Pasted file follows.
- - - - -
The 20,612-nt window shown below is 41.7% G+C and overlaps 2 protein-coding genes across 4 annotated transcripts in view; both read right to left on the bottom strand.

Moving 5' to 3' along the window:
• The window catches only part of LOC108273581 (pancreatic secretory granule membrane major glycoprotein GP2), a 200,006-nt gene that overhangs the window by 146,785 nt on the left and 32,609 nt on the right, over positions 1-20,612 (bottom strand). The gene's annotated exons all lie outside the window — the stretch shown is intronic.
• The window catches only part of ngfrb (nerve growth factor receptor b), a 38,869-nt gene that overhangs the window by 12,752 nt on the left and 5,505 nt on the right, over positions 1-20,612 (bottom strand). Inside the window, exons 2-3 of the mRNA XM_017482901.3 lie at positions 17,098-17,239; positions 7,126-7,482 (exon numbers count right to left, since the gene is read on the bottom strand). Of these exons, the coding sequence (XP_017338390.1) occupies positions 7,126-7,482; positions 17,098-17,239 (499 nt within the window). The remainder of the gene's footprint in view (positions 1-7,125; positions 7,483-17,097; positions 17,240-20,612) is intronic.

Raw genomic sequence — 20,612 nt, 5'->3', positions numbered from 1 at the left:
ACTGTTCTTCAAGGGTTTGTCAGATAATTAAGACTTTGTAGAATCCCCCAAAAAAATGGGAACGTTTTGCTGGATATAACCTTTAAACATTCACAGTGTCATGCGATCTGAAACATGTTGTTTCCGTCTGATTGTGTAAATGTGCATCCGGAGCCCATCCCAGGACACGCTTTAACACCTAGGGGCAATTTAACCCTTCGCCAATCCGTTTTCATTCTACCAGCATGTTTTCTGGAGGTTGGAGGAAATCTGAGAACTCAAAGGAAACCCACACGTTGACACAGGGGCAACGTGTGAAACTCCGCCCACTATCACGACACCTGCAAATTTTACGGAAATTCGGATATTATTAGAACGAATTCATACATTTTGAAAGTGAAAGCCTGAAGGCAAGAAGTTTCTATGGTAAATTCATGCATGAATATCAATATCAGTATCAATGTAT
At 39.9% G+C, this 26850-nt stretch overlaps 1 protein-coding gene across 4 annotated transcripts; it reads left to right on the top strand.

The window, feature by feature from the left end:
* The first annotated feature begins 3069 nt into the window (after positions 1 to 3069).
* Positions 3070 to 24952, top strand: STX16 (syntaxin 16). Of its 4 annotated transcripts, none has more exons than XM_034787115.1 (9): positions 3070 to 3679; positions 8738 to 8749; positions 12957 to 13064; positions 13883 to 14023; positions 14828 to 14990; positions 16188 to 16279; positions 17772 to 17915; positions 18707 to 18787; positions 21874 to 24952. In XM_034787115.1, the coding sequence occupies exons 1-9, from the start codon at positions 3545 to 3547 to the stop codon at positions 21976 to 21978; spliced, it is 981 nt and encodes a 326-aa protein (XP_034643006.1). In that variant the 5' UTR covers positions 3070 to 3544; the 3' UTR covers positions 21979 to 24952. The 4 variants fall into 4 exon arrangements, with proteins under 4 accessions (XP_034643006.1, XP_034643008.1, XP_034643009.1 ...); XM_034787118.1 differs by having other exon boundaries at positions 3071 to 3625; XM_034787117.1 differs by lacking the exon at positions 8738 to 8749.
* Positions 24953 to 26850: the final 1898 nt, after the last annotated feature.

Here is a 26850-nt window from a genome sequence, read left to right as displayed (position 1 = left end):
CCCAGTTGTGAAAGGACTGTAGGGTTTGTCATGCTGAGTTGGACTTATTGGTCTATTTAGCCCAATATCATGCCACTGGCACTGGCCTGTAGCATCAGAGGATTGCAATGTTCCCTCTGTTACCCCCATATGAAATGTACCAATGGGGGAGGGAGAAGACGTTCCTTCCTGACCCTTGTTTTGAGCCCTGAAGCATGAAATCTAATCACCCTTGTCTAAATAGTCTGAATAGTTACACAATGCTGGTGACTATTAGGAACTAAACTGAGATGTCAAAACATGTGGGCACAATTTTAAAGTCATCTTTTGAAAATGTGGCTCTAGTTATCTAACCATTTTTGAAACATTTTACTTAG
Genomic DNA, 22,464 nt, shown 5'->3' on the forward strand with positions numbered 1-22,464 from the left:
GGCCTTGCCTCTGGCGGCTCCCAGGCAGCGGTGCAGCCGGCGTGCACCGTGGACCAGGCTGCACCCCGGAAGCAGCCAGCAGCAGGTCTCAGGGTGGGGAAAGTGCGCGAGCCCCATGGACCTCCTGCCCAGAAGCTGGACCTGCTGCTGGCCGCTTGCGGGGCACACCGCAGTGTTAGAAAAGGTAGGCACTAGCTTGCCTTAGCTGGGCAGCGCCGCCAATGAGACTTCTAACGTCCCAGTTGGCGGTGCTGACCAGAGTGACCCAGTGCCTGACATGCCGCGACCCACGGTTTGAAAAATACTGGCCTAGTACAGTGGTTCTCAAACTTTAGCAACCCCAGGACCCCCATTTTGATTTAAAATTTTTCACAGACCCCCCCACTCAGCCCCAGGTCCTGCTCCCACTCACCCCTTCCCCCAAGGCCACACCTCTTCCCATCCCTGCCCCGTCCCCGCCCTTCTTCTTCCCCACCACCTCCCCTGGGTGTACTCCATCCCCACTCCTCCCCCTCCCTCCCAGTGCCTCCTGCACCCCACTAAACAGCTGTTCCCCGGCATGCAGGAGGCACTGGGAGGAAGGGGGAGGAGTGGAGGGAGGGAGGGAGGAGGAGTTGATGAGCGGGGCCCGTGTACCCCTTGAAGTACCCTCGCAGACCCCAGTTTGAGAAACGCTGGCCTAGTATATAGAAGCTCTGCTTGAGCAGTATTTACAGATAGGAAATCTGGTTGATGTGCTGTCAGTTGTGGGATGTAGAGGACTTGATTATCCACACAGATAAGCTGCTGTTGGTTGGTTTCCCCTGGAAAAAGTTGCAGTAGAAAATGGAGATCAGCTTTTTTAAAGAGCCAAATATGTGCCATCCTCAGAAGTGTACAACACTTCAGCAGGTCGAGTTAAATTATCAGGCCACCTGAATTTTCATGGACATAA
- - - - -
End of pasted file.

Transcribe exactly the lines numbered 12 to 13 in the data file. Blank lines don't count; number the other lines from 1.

Here is a 26850-nt window from a genome sequence, read left to right as displayed (position 1 = left end):
CCCAGTTGTGAAAGGACTGTAGGGTTTGTCATGCTGAGTTGGACTTATTGGTCTATTTAGCCCAATATCATGCCACTGGCACTGGCCTGTAGCATCAGAGGATTGCAATGTTCCCTCTGTTACCCCCATATGAAATGTACCAATGGGGGAGGGAGAAGACGTTCCTTCCTGACCCTTGTTTTGAGCCCTGAAGCATGAAATCTAATCACCCTTGTCTAAATAGTCTGAATAGTTACACAATGCTGGTGACTATTAGGAACTAAACTGAGATGTCAAAACATGTGGGCACAATTTTAAAGTCATCTTTTGAAAATGTGGCTCTAGTTATCTAACCATTTTTGAAACATTTTACTTAG